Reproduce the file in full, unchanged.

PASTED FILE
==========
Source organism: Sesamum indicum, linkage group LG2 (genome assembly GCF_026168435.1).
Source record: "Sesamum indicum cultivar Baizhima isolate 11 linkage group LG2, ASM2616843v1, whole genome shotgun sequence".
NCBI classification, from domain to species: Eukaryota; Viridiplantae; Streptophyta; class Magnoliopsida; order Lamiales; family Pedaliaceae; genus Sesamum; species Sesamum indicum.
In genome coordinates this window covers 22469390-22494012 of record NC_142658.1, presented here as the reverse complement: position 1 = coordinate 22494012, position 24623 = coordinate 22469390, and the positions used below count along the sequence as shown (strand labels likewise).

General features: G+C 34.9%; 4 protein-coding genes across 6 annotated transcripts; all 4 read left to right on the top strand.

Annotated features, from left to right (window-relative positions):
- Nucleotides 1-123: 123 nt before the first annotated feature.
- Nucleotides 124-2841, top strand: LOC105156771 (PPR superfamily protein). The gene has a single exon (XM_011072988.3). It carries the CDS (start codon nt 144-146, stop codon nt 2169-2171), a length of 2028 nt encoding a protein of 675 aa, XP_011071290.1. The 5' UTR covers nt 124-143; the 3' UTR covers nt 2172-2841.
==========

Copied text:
Source organism: Sesamum indicum, linkage group LG2 (genome assembly GCF_026168435.1).
Source record: "Sesamum indicum cultivar Baizhima isolate 11 linkage group LG2, ASM2616843v1, whole genome shotgun sequence".
NCBI classification, from domain to species: Eukaryota; Viridiplantae; Streptophyta; class Magnoliopsida; order Lamiales; family Pedaliaceae; genus Sesamum; species Sesamum indicum.
In genome coordinates this window covers 22469390-22494012 of record NC_142658.1, presented here as the reverse complement: position 1 = coordinate 22494012, position 24623 = coordinate 22469390, and the positions used below count along the sequence as shown (strand labels likewise).

General features: G+C 34.9%; 4 protein-coding genes across 6 annotated transcripts; all 4 read left to right on the top strand.

Annotated features, from left to right (window-relative positions):
- Nucleotides 1-123: 123 nt before the first annotated feature.
- Nucleotides 124-2841, top strand: LOC105156771 (PPR superfamily protein). The gene has a single exon (XM_011072988.3). It carries the CDS (start codon nt 144-146, stop codon nt 2169-2171), a length of 2028 nt encoding a protein of 675 aa, XP_011071290.1. The 5' UTR covers nt 124-143; the 3' UTR covers nt 2172-2841.